“In global studies 80% of marine litter comes from land-based sources, but in the North Sea more than 50% comes from sources at sea, fishing and shipping. The five main items that we have identified account for more than half of all the garbage on the beach.”
“So now we know the exact make-up of the trash, we are targeting the top 5 and addressing them each individually with specific campaigns. This has contributed to a number of so-called ‘green deals’ for clean beaches, fisheries, shipping etc.”
Could you outline some of the specific campaigns?
Floris: “For example, we have been working with the fishing community and with industry to try and find an alternative to dolly ropes, which the fishermen use to protect their nets. And after many years of research it is looking likely that a viable alternative is on the horizon.”
“In another example, after discovering the amount of paraffin wax on the beaches (found in 64% of our monitoring activities) we are working with shipowners, ports and the government to address this. Paraffin wax residues are discharged at sea when vessels flush out their cargo tanks when they pick up a new cargo. Vessels are allowed to do this 12 miles offshore but this results in the paraffin wax landing on our beaches and polluting the seas.”
“The Foundation is writing a report based on the Boskalis Beach Cleanup Tour findings and the Dutch government is now calling for a ban on this practice in the Netherlands and ideally we would hope this ban could be widened to the North Sea. The government will also be putting it forward to the International Maritime Organization (IMO). This is a real success story. The paraffin has been identified as a major issue through the Tour and now the government has picked it up and is taking it a step further. The Port of Rotterdam has also suggested a ‘paraffin control area’ similar to the Sulfur Emission Control Areas.”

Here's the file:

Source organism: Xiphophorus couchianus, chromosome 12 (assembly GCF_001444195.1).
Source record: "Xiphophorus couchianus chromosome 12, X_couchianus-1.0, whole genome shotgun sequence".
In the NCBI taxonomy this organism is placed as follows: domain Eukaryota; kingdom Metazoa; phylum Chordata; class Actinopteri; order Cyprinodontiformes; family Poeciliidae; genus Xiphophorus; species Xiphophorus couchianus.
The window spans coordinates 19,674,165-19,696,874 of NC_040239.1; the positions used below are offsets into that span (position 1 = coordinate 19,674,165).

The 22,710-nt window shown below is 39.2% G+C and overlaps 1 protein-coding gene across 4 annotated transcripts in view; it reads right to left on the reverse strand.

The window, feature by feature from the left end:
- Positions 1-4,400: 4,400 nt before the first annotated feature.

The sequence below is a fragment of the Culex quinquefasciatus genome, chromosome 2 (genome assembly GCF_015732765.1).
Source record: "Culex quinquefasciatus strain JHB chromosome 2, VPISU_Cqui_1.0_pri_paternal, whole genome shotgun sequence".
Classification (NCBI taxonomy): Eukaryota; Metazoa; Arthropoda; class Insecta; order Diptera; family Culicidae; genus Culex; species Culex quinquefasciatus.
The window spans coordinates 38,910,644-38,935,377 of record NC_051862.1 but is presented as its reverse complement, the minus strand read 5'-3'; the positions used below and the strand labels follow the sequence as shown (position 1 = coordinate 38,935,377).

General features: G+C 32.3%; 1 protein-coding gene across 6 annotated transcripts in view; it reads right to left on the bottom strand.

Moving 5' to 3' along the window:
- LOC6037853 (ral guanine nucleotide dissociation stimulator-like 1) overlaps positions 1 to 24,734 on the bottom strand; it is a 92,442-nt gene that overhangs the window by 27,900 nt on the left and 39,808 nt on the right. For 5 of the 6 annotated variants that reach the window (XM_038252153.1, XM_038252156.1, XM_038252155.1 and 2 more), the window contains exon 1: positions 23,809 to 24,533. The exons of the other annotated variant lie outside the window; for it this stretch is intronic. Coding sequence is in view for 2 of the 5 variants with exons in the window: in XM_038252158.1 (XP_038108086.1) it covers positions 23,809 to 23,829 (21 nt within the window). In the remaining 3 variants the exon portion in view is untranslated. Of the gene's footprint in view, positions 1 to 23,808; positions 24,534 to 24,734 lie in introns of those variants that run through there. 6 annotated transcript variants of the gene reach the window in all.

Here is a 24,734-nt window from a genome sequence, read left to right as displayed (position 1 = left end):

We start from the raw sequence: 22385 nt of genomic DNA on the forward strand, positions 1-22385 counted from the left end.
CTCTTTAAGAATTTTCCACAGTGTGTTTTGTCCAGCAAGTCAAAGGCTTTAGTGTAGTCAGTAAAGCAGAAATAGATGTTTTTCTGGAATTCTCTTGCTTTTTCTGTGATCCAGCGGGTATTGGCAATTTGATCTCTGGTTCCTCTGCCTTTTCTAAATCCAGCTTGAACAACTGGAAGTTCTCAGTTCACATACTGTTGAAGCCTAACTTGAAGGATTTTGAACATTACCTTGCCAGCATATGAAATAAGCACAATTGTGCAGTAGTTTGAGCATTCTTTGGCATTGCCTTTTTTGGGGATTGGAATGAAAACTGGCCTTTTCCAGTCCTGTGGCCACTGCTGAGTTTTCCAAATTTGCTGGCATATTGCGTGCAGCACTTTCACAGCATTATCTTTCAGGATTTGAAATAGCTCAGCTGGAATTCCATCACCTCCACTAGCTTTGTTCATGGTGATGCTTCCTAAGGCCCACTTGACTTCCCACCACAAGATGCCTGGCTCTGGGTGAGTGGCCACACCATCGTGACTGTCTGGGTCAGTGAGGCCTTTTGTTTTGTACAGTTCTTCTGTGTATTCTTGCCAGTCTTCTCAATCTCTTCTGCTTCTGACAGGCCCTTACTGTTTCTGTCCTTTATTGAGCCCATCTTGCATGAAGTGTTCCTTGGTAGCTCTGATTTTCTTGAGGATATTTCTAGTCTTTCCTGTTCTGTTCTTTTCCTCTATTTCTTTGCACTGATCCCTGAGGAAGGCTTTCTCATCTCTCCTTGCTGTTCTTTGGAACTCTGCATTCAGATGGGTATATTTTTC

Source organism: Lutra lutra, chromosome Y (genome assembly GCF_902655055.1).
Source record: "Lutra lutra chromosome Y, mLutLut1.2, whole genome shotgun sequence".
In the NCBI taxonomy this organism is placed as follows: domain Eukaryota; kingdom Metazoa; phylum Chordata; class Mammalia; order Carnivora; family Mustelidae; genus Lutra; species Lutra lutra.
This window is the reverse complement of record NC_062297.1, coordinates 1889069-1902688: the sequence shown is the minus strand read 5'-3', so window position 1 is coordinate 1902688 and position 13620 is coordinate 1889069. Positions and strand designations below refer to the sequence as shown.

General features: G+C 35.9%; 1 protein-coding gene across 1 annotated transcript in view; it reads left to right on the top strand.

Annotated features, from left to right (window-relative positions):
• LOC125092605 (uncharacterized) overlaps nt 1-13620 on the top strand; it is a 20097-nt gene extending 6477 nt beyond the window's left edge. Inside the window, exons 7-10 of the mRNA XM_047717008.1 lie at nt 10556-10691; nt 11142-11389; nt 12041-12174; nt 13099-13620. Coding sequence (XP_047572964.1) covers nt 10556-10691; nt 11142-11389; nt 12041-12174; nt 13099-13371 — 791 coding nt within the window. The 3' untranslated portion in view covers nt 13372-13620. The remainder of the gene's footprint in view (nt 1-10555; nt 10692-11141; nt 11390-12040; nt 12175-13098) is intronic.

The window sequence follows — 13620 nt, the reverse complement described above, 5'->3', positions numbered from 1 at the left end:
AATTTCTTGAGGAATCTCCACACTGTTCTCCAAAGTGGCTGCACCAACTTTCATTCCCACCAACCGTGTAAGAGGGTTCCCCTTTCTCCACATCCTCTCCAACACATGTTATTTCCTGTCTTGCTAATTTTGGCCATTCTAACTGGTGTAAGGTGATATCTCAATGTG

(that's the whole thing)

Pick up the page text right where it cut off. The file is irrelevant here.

“On a smaller scale, we have talked to ships’ suppliers and a pilot is taking place where packaging from any food and stores is taken back off the vessel and disposed of properly.”
The bottle top nuisance is also being targeted by the Foundation, which has even published the first ever Bottle Cap Report?
Floris: “Yes, more than 10,000 bottle tops were found on the beach in 2016. More than 80% came from consumer drinks and food packaging. Again we are taking the findings from the Tour a step further. Perhaps there could be a rebate system in place for these smaller plastic bottles or we can make packaging that doesn’t leak, or a bottle cap could be attached to the bottle…We want to work with the industry to spark innovation. AAfter the 2017 report is published a series of meetings will take place with the packaging industry. All these initiatives create momentum. Together, we can make a breakthrough and start on the path to change.”
What difference do you think the Tour has made overall?
Floris: “Essentially, the Boskalis Beach Cleanup Tour creates awareness, and it then provides us with good data which we can focus on – we can get the facts on the table. Everyone now knows about the problem and no one wants plastic in the sea.”
“Then we can attach its success to the top 5 litter items and tackle each source of waste separately. We now want to see the amount of plastic pollution decreasing structurally, year on year. I would like to think that in 10 years, the problem with the top 5 polluters will have been solved.”
“And ideally, we can see this initiative being inspirational right across countries surrounding the North Sea!”
Merijn: “We need leaders that take the additional step towards sustainability. Boskalis has invested in the Cleanup Tour and its own family day. This also helps embed sustainability into the DNA of the company. We really didn’t know what to expect in the beginning and look where the event is now! The Boskalis Beach Cleanup Campaign is now an identifiable ‘brand’ in the Netherlands and has truly exceeded expectations.”